PARIS This is that banished haughty Montague,
That murdered my love’s cousin, with which grief
It is supposèd the fair creature died,
And here is come to do some villainous shame
To the dead bodies. I will apprehend him.
Stop thy unhallowed toil, vile Montague!
Can vengeance be pursued further than death?
Condemnèd villain, I do apprehend thee.
Obey and go with me, for thou must die. (5.3.49-57)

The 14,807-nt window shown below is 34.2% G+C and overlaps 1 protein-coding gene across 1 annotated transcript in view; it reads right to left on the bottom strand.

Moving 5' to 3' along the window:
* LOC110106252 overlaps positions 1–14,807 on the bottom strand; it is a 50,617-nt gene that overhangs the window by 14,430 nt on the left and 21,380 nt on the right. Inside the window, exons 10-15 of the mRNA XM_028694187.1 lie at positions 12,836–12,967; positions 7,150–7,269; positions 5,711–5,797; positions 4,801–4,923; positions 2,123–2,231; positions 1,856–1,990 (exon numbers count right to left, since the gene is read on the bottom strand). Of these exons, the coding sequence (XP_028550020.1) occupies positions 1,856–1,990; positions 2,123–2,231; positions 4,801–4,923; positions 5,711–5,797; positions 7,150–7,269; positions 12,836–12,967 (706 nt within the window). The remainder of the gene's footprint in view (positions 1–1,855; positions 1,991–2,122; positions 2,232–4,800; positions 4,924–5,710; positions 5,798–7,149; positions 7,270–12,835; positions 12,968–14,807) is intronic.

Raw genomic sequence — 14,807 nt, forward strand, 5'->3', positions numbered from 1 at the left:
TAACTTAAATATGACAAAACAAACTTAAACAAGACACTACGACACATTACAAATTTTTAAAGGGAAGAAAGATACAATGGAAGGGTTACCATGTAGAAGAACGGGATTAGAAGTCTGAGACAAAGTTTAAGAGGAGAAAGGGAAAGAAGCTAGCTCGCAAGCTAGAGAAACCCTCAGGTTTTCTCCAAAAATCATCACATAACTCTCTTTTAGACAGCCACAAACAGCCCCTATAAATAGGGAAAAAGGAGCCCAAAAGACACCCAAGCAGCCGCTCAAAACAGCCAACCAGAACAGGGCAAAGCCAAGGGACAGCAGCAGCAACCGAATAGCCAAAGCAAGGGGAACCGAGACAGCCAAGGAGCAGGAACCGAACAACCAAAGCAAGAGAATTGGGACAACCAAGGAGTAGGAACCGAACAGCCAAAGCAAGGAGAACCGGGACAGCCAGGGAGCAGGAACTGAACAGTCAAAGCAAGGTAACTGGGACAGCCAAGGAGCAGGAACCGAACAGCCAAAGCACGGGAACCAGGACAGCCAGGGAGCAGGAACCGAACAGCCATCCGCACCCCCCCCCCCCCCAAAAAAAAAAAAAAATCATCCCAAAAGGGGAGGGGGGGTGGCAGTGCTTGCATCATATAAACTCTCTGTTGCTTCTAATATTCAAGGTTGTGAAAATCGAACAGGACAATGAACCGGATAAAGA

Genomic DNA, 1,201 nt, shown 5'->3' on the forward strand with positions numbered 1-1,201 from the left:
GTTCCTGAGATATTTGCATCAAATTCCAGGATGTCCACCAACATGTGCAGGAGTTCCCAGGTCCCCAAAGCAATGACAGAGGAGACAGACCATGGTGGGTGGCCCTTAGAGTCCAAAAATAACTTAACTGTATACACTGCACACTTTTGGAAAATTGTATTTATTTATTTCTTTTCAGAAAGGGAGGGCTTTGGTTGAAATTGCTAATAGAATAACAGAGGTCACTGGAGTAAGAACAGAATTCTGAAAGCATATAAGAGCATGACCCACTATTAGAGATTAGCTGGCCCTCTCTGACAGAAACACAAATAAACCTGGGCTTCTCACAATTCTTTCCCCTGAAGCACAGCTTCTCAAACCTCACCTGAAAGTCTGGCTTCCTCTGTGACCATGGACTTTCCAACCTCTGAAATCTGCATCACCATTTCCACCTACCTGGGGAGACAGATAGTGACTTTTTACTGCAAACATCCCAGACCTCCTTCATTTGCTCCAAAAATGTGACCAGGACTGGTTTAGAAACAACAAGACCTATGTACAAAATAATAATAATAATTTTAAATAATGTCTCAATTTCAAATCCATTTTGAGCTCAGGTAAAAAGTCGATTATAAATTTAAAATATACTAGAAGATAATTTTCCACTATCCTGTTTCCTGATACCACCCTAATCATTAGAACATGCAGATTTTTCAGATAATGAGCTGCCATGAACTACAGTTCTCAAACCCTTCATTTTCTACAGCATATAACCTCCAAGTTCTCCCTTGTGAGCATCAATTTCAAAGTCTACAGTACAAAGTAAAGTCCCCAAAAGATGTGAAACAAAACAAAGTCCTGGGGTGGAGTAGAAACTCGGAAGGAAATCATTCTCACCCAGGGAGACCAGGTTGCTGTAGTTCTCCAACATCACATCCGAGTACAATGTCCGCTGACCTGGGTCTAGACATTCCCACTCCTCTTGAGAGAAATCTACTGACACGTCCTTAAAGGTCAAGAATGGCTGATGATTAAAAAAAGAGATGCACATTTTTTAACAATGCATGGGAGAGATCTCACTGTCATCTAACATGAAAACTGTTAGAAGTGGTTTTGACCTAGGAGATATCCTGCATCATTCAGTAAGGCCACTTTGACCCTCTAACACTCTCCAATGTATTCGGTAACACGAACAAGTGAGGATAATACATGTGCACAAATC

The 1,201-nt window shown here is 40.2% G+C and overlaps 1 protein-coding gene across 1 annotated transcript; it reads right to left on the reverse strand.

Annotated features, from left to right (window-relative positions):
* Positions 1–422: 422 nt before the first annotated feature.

In case we’ve forgotten (we might well have) a reminder that Romeo is banished, on pain of death, that he killed Juliet’s cousin Tybalt – and that no one, except the Friar and the Nurse (and, by now, possibly Balthasar?) knows about his marriage to Juliet. No one. The official version is still that Juliet died out of grief for Tybalt’s death – and of course Tybalt’s death, killed by Romeo, is still very recent news too. The scandal, the Capulet catastrophe that everyone’s talking about, is the death of Juliet and Tybalt. As far as Paris is concerned, Romeo is just some random Montague, at the tomb to do something nasty and petty, to continue the family feud even further than death. (And Paris is also aware that he shouldn’t really be there either, that it’s just a bit dodgy, this sentimental performance in which he’s engaged.) So while it’s tempting to read this little episode as a dry run for Hamlet and Laertes, scrapping over who loved Ophelia more, it’s very different here. Haughty surprises, perhaps? has Romeo tended to be universally aloof, drifting around in his previously infatuated state? At any rate, Paris steps forth and steps up, defending (or so he imagines) not simply Juliet’s (and Tybalt’s) body but the rule of law, and performing what seems to be, in effect, a citizen’s arrest. Again there’s that suggestion of stuffiness in Paris’s fondness for repeating particular words: previously it was obsequies, and now it’s apprehend, which is straight out of a police procedural.